4 Empowering Breakthrough Innovations for People with Disabilities [LIST]

Gadgets that enhance wellbeing


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Inventors and creative minds alike have ignited their innovative sensibility with these four incredible gadgets that are enhancing the wellbeing of people with disabilities.


Debby Elnatan’s son Rotem was born with cerebral palsy, leaving him unable to walk. Elnatan took matters into her own hands with the creation of the Upsee.
HOW IT WORKS: A belt that is fastened around an adult’s hips, and a harness that secures a young child with two shared sandals that allow the adult and child to walk together. The Upsee is intended for children ages one to eight with motor impairment.
INNOVATION: Allows for a hands-free and independent experience for both the adult and child, allowing formerly immobile kids the ability to stand upright, move and play.


Eye surgeon Anthony Vipin Das and his team came up with the idea to use haptic technology, which uses vibration, force or movement to communicate via the sense of touch, to create shoes that allow visually impaired people complete mobility.  
HOW IT WORKS: An insole that can fit into any shoe plus a GPS enabled smartphone, guides users with a series of vibrations that indicates to them what direction to walk.
INNOVATION: Visually impaired people can move around with confidence and security as their shoes and programmed GPS technology will take them to their desired destination. Geared to a wide audience, for every purchase of a pair of LECHAL footwear, the cost of the insoles will be subsidized for a visually challenged individual.


Designed by South Korean creators Kwang-seok Jeong, Min-hee Kim and Hyun-joong Kim, Vibering is a watch with two rings (one to be worn on each hand) that vibrate according to the distance and position of sound.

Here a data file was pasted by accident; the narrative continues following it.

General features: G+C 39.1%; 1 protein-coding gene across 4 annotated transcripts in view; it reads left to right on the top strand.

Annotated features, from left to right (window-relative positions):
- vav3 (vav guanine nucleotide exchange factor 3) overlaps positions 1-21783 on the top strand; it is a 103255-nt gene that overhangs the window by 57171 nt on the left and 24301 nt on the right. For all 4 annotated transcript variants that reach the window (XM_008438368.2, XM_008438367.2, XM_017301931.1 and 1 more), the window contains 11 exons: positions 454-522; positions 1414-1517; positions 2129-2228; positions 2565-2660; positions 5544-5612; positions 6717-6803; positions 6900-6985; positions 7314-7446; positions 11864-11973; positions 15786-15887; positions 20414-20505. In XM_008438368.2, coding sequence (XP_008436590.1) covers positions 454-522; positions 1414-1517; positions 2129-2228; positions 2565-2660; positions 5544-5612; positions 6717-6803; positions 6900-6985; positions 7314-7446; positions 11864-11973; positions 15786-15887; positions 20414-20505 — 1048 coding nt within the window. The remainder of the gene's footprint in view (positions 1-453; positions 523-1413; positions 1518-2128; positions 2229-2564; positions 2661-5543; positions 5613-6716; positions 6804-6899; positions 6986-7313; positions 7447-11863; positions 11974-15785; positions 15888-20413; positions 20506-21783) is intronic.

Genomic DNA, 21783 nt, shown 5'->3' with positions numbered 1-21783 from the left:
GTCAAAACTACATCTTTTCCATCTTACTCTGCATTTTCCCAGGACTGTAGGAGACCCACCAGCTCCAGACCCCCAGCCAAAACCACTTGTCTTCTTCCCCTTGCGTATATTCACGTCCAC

HOW IT WORKS: The watch and rings sense sounds, particularly vehicles, and vibrate with varying intensity depending on how close the user is to the sound.
INNOVATION: The fashionable and inconspicuous watch and rings are a great safety measure for keeping hearing impaired individuals out of harm’s way.


For people who are deaf and blind, communication is primarily done through hand-touch sign language known as Lorm.  A prototype of a sensor filled glove which translates Lorm into text messages and emails and vice versa is being developed at Berlin's Design Research Lab.
HOW IT WORKS: Small vibrating motors located on the glove allow the wearer to perceive incoming messages, and a Bluetooth module manages the data transmission between the glove and the smartphone of the user.
INNOVATION: The glove is a breakthrough in opening up the lines of communication for the deaf-blind. Individuals do not have to only rely on touch, but can send messages over distances to other glove-wearers or to smartphones, allowing them greater independence and the ability to speak with more than one person at a time.

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